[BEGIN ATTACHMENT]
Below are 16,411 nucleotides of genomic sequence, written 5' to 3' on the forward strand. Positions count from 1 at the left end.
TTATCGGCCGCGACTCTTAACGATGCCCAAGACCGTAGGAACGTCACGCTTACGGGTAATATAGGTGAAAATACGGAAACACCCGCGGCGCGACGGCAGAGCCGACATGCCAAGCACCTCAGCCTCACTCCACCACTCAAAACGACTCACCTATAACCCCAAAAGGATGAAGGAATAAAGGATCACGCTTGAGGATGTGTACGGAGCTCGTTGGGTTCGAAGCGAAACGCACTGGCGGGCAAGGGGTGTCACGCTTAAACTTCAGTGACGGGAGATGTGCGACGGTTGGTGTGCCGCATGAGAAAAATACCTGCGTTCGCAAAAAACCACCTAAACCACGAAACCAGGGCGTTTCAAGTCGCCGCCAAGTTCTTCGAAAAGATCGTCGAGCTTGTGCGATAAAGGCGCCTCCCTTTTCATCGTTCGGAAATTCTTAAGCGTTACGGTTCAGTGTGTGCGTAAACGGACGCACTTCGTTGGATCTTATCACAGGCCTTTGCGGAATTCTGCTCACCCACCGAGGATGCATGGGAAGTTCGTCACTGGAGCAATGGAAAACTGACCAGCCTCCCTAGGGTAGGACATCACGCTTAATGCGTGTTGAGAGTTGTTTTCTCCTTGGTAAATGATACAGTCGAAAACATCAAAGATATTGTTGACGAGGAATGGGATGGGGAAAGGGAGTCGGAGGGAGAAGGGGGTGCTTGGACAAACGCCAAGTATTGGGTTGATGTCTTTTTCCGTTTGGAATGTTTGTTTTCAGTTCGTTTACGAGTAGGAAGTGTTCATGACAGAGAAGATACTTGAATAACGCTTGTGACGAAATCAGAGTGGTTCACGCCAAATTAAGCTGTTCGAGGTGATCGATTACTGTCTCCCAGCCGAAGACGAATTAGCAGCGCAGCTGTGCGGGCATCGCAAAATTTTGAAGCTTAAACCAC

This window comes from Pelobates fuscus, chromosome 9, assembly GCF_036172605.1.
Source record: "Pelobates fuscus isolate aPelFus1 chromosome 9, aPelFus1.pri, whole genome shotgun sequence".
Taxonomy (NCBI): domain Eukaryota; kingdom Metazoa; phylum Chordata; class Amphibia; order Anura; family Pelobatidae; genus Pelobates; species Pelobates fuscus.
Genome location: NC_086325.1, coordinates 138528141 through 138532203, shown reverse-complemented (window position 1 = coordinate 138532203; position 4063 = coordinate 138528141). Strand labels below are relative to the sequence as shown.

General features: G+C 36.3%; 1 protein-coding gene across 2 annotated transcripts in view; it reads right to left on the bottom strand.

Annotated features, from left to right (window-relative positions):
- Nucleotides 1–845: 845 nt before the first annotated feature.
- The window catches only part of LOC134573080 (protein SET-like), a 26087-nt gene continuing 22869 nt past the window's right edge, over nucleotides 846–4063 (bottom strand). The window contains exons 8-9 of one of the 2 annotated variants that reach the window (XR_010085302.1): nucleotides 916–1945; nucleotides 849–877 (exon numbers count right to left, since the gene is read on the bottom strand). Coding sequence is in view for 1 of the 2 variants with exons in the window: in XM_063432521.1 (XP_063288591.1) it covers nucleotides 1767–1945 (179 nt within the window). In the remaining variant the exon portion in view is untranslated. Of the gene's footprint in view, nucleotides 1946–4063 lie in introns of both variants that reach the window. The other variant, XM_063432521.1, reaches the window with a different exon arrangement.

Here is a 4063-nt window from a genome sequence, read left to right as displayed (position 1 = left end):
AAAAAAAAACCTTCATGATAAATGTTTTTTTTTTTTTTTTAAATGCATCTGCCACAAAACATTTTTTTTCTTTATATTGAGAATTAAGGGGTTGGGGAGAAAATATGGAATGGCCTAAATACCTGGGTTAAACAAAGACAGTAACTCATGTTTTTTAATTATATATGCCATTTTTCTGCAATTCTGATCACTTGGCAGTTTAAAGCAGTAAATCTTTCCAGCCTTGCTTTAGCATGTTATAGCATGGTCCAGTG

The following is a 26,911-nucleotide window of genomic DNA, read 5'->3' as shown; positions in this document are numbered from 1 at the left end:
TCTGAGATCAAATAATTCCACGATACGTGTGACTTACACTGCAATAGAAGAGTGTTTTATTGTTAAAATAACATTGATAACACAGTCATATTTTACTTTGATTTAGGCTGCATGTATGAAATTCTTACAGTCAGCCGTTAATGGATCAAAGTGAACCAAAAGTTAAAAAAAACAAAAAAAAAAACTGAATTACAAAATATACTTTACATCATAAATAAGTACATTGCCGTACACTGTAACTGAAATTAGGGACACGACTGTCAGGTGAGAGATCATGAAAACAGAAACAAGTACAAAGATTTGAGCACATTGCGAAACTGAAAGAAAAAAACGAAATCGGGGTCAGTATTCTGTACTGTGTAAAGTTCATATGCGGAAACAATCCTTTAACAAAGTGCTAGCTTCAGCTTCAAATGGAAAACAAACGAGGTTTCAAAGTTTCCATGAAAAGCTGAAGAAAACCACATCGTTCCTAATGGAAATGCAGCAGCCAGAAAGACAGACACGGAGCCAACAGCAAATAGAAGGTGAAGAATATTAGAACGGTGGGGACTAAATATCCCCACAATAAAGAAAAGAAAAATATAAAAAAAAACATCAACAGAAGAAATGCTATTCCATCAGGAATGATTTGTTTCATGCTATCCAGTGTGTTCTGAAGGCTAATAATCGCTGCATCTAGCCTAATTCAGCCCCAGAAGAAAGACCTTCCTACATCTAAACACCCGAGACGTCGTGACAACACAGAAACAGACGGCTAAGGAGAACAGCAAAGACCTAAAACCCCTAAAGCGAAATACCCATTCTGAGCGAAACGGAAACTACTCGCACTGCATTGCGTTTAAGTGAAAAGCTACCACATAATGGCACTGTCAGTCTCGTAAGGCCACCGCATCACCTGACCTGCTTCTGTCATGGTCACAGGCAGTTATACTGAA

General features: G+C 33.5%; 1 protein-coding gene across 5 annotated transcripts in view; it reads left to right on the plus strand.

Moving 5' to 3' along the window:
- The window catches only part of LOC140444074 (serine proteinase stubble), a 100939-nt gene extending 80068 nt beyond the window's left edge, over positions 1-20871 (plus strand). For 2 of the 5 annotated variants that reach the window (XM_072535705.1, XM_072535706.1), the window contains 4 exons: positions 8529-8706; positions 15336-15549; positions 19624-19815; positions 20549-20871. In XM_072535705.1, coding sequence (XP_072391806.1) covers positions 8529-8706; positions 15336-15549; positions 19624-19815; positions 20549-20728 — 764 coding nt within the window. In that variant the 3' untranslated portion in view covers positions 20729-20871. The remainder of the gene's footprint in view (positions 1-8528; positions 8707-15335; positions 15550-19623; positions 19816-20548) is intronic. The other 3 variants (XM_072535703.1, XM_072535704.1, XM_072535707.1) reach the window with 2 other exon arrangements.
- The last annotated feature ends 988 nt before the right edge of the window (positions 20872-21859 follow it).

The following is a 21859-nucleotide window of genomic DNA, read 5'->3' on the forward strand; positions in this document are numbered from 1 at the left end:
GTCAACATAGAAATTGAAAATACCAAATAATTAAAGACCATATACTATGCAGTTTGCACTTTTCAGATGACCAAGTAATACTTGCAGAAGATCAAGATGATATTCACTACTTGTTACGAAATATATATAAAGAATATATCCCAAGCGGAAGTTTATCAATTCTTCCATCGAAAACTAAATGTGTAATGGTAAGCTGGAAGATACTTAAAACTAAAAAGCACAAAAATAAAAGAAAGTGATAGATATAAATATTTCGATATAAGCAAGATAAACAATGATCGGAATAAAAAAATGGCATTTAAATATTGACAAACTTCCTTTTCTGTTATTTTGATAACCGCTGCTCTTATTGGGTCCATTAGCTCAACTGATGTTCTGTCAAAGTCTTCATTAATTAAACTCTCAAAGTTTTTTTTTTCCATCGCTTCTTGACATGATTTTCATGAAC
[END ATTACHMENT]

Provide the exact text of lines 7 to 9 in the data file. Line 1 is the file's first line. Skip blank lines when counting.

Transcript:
General features: G+C 36.3%; 1 protein-coding gene across 2 annotated transcripts in view; it reads right to left on the bottom strand.

Annotated features, from left to right (window-relative positions):
- Nucleotides 1–845: 845 nt before the first annotated feature.